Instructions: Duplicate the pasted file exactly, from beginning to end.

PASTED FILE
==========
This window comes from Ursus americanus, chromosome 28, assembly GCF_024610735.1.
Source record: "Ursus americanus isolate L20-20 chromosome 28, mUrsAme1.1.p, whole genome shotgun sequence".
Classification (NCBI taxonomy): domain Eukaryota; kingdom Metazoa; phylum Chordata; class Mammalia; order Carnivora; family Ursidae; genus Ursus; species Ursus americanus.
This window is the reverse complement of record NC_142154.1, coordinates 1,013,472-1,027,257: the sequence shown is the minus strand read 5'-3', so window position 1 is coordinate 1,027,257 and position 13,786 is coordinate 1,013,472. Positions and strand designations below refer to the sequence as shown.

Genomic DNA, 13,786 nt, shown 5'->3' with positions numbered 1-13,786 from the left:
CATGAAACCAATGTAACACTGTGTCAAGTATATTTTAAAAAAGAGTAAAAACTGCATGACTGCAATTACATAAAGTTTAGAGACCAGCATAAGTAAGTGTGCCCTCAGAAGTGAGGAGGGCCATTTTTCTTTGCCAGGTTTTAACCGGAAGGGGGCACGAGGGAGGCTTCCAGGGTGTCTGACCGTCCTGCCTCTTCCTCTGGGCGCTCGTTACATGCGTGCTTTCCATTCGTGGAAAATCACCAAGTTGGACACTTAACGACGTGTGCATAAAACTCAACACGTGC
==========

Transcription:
This window comes from Ursus americanus, chromosome 28, assembly GCF_024610735.1.
Source record: "Ursus americanus isolate L20-20 chromosome 28, mUrsAme1.1.p, whole genome shotgun sequence".
Classification (NCBI taxonomy): domain Eukaryota; kingdom Metazoa; phylum Chordata; class Mammalia; order Carnivora; family Ursidae; genus Ursus; species Ursus americanus.
This window is the reverse complement of record NC_142154.1, coordinates 1,013,472-1,027,257: the sequence shown is the minus strand read 5'-3', so window position 1 is coordinate 1,027,257 and position 13,786 is coordinate 1,013,472. Positions and strand designations below refer to the sequence as shown.

Genomic DNA, 13,786 nt, shown 5'->3' with positions numbered 1-13,786 from the left:
CATGAAACCAATGTAACACTGTGTCAAGTATATTTTAAAAAAGAGTAAAAACTGCATGACTGCAATTACATAAAGTTTAGAGACCAGCATAAGTAAGTGTGCCCTCAGAAGTGAGGAGGGCCATTTTTCTTTGCCAGGTTTTAACCGGAAGGGGGCACGAGGGAGGCTTCCAGGGTGTCTGACCGTCCTGCCTCTTCCTCTGGGCGCTCGTTACATGCGTGCTTTCCATTCGTGGAAAATCACCAAGTTGGACACTTAACGACGTGTGCATAAAACTCAACACGTGC